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Care of Women with HIV Living in Limited-Resource Settings Reproductive Health. Jean R. Anderson, MD Director Johns Hopkins HIV Women’s Health Program. Goals. To identify women with HIV and serve as entry into care To identify and treat symptomatic gynecologic disorders

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Care of women with hiv living in limited resource settings reproductive health l.jpg

Care of Women with HIV Living in Limited-Resource SettingsReproductive Health

Jean R. Anderson, MDDirector

Johns Hopkins HIV Women’s Health Program

Goals l.jpg

  • To identify women with HIV and serve as entry into care

  • To identify and treat symptomatic gynecologic disorders

  • To prevent the development of cervical cancer

  • To prevent transmission to sexual partners

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Identification of Women with HIV

  • Women seen for reproductive healthcare:

    • Sexually active

    • Pregnant or at risk for pregnancy

    • Signs or symptoms of genital tract infection

  • Information and counseling about HIV

  • Personal risk assessment

  • VCT

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Contraception for Women with HIV

  • Condoms

    • Prevent HIV transmission and STI acquisition

    • Male and female condoms

  • Spermicides

    • Activity against GC, chlamydia

    • Possible increase in mucosal irritation and genital ulcers, especially with frequent use

    • Recent UNAIDS clinical trial in Africa and Thailand found significantly higher HIV seroconversion rates in nonoxynol-9 users

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Contraception for Women with HIV

  • Diaphragm

    • Limited STI protection

    • No significant protection against HIV transmission

  • IUD

    • No increase in infection-related complications noted

    • No increase in cervical HIV shedding (measured 4 months after IUD insertion)

    • No STI or HIV protection

    • Increased menstrual flow and duration may increase transmission risk and risk of anemia

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Contraception for Women with HIV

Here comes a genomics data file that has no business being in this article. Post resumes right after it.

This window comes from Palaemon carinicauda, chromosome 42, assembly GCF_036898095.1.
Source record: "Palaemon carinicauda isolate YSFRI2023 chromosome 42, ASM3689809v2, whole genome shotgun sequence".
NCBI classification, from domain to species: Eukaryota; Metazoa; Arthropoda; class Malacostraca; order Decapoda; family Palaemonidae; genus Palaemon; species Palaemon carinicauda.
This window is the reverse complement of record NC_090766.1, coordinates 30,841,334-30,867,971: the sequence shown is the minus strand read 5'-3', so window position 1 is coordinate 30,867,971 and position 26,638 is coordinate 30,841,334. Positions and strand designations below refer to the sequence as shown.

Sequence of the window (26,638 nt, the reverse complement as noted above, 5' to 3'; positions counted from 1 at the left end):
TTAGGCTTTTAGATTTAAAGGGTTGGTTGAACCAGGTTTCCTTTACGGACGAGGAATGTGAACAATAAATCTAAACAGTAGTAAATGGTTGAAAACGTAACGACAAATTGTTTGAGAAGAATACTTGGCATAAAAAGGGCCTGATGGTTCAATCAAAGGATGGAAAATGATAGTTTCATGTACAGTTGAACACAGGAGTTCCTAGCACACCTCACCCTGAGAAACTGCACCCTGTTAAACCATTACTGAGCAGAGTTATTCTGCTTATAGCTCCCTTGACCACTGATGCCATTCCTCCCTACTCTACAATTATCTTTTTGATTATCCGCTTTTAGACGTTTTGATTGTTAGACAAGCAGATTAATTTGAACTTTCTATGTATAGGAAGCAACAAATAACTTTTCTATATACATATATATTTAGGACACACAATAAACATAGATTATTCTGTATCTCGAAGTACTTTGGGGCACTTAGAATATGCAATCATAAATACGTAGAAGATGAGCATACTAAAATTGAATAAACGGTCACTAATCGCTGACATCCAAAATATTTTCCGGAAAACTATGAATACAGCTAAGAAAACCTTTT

• Hormonal methods: oral contraceptive pills, DMPA, Norplant

    • No significant STI or HIV protection

    • May increase genital tract HIV shedding

  • Voluntary sterilization

    • No STI or HIV protection

    • Decreased risk of PID

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  • Reinforce male or female condom use with at-risk women when prevention of pregnancy is not needed

    • Postmenopause

    • Pregnancy

    • Infertility

    • Use of more effective contraceptive methods

  • Store condoms in cool, dry place, out of direct sunlight

  • Use only water-based lubrication or appropriate spermicide

  • Instruct client in proper use

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Gynecologic Problems More Often Associated with HIV-Infected Women

  • Menstrual disorders

  • Genital ulcer disease

  • Abnormal vaginal discharge

  • Pelvic inflammatory disease

  • HPV, cervical dysplasia and neoplasia

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Menstrual Disorders Women

  • Common, but unclear relationship to HIV

  • Must consider possibility of pregnancy

  • May reflect malnutrition or chronic disease

  • Anemia an independent predictor of HIV progression and death

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Menstrual Disorders Interventions Women

  • Iron supplementation and/or iron-rich foods

  • Pregnancy testing

    • Antenatal care

    • Ectopic pregnancy precautions

  • Treat underlying STI

  • Hormonal contraception may decrease blood loss, regulate menses with ovulatory disorders

  • Surgical intervention may be needed with severe menorrhagia and fibroids

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STIs and HIV Women

  • Clinical manifestations of some STIs altered in presence of HIV.

  • STIs, both ulcerative and nonulcerative, facilitate HIV transmission 2-5 fold.

    • Disruption of epithelial barrier

    • Increased number of receptors per cell

    • Increased genital HIV viral load

  • Enhanced syndromic treatment of STIs resulted in 38% decrease in HIV seroconversion over 2 years (Mwanza, Tanzania).

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Genital Ulcer Disease Women

Wilkinson and Stone, 1995; Fig 8.46

J. Anderson, MD, ed.

Holmes, 1999; Plate 32



Herpes Simplex

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Apthous Ulcerations Women

J. Anderson, MD, ed.

J. Anderson, MD, ed.

Apthous Oral Ulcerations

Apthous Genital Ulcerations